row1*row7  . col10        33 /;

In this example the twelve elements row1.col2 to row1.col7 and row4.col2 to row4.col7 are all initialized at 12, the single element row10.col10 at 17, and the seven elements rows1.col10 to row7.col10 at 33. The other 80 elements (out of a total of 100) remain at their default value, which is 0. This example shows the ability of GAMS to provide a concise initialization or definition for a sparse data structure.

Tables

Tabular data can be declared and initialized in GAMS using a table statement. For two and higher-dimensional parameters this provides an easier and more concise method of data entry than the list based approach, since - at least in smaller tables - each label appears only once.

The Syntax

In general, the syntax for a table declaration in GAMS is as follows:

table table_name[(index_list)]  [text] EOL
                element               { element }     EOL
  element    numerical_value       { numerical_value} EOL
 {element    numerical_value       { numerical_value} EOL} ;

The keyword table indicates that this is a table declaration and table_name is the internal name of the table in GAMS, it is an identifier. The name of the parameter can be followed by the index_list. In the index_list the sets are specified over which the table is defined. Note that the specification of the index list in the declaration is optional. However, mostly it is adviasable to specify it for reasons of clarity and to enable domain checking. For more on domain checking, see section Domain Checking. The optional explanatory text is used to describe the table, followed by EOL which means "end of line", a line break. Element is an element of one of the driving sets. More details follow below. Numerical_value is the value of the entry associated with the corresponding element combination. It can be given as fixed number or as constant evaluation. Alternatively, the special data type acronym may be used as value. For details on acronyms, see section Acronyms. For advice on explanatory text and how to choose a table_name, see the tutorial Good Coding Practices.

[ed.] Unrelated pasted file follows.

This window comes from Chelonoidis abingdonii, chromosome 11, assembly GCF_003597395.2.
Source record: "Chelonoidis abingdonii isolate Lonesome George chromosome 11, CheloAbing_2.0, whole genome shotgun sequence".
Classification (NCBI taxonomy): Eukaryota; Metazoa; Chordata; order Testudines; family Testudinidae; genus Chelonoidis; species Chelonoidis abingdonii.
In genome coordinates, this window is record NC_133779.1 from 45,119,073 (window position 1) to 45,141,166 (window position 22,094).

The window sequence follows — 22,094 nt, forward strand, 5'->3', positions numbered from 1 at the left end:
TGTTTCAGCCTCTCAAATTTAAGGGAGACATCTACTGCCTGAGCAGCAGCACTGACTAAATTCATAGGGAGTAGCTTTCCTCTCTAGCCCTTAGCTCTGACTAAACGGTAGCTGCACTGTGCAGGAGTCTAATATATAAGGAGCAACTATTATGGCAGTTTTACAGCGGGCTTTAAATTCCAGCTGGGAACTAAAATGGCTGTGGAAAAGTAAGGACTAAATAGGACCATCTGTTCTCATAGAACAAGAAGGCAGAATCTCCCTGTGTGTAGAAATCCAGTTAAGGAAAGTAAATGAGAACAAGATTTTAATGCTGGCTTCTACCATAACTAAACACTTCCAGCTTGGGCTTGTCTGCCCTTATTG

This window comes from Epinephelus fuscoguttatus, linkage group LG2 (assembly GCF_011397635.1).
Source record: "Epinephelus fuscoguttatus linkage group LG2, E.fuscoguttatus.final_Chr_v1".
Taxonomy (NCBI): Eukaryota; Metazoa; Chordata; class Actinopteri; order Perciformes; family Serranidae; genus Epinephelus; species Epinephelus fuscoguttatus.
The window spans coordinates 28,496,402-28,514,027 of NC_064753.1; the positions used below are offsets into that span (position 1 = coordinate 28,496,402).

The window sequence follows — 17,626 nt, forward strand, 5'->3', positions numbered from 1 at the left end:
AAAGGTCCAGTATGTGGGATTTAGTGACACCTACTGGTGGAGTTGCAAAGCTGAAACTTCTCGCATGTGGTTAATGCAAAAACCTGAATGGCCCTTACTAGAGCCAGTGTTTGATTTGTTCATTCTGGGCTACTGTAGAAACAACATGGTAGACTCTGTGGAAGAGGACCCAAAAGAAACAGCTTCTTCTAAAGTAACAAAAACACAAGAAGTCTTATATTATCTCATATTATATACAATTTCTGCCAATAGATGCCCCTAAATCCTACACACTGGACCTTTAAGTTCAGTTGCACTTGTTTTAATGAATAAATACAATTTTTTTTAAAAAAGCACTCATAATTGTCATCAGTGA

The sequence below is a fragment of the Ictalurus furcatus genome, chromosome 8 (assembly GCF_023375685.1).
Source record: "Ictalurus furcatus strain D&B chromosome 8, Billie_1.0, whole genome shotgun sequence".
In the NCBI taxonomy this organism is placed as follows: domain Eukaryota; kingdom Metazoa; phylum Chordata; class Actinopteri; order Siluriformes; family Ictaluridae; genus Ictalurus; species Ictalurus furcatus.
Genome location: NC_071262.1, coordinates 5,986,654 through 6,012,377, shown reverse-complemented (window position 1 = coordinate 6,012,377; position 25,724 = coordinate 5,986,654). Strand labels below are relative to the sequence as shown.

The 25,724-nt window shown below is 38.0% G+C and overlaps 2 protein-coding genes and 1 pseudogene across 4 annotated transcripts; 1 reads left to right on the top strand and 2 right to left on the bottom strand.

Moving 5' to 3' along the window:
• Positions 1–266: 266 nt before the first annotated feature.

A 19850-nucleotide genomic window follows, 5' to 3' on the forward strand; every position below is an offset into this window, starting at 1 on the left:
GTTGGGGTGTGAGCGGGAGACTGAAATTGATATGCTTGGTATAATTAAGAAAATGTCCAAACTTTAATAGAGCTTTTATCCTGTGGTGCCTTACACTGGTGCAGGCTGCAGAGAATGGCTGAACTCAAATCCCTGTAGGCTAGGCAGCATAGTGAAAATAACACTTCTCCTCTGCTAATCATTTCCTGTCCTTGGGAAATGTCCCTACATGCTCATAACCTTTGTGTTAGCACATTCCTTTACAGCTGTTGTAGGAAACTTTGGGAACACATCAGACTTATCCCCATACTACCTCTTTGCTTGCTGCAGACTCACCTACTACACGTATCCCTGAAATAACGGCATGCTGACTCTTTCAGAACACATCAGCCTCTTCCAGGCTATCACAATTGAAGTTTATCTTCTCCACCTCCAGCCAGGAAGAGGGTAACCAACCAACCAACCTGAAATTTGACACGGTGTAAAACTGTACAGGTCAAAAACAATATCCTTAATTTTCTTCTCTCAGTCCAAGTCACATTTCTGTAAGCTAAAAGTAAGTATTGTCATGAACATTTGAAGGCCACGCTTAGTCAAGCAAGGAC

Attention
By default, the table statement is the only statement in the GAMS language that is not free format. This may be changed using the dollar control option $onDelim.

The following rules apply:

  • The relative positions of all entries in a table are significant. This is the only statement where end of line (EOL) has meaning. The character positions of the numeric table entries must overlap the character positions of the column headings.
  • The column section has to fit on one line.
  • The sequence of values forming a row must be on the same line.
  • The element definition of a row can span more than one line.
  • A specific column can appear only once in the entire table.

The rules for building simple tables are straightforward. The components of the header line are

keyword - identifier - index_list - text

Note that the index_list and the text are optional. Labels are used on the top and the left to map out a rectangular grid that contains the data values. The order of labels is unimportant, but if domain checking has been specified (i.e. the index_list has been given in the first line of the table declaration) each label must match one in the associated set. Labels must not be repeated, but can be left out if the corresponding numbers are all zero or not needed. At least one blank must separate all labels and data entries. Blank entries imply that the default value (zero) will be associated with that label combination.

Note
  • Tables must have at least two dimensions. For the current maximum number of permitted dimensions, see Dimensions.
  • In contrast to the set, scalar, and parameter statements, only one identifier may be declared and initialized in a table statement.

An Illustrative Example

In the following example a simple table is presented. It is adapted from [KORPET], the relevant set definitions are also given.

Set i   "plants"
        / inchon, ulsan, yosu /
    m   "productive units" 
        / atmos-dist   "atmospheric distillation unit"
          steam-cr     "steam cracker"
          aromatics    "aromatics unit"
          hydrodeal    "hydrodealkylator"  /;

Table ka(m,i) "initial cap. of productive units (100 tons per yr)"
                     inchon      ulsan      yosu
    atmos-dist         3702      12910      9875
    steam-cr                       517      1207
    aromatics                      181       148
    hydrodeal                      180          
;

In this example the row labels are drawn from the set m and those on the column from the set i. Note that the data for each row is aligned under the corresponding column headings. Entries that are not specified are assigned the default value zero.

Note
If there is any uncertainty about which column a number belongs to, GAMS will protest with an error message and mark the ambiguous entry.
Attention
Special care has to be taken, if tabs are used. The GAMS command line option TabIn controls the tab spacing. Note that this spacing might be different form the spacing that the editor is showing, hence the visible alignment might be different from the alignment that GAMS is actually using.

Continued Tables

If a table has too many columns to fit nicely on a single line, then the columns that don't fit may be continued on additional lines. We use the same example to illustrate:

Table ka(m,i) "initial cap. of productive units (100 tons per yr)"
                   inchon    ulsan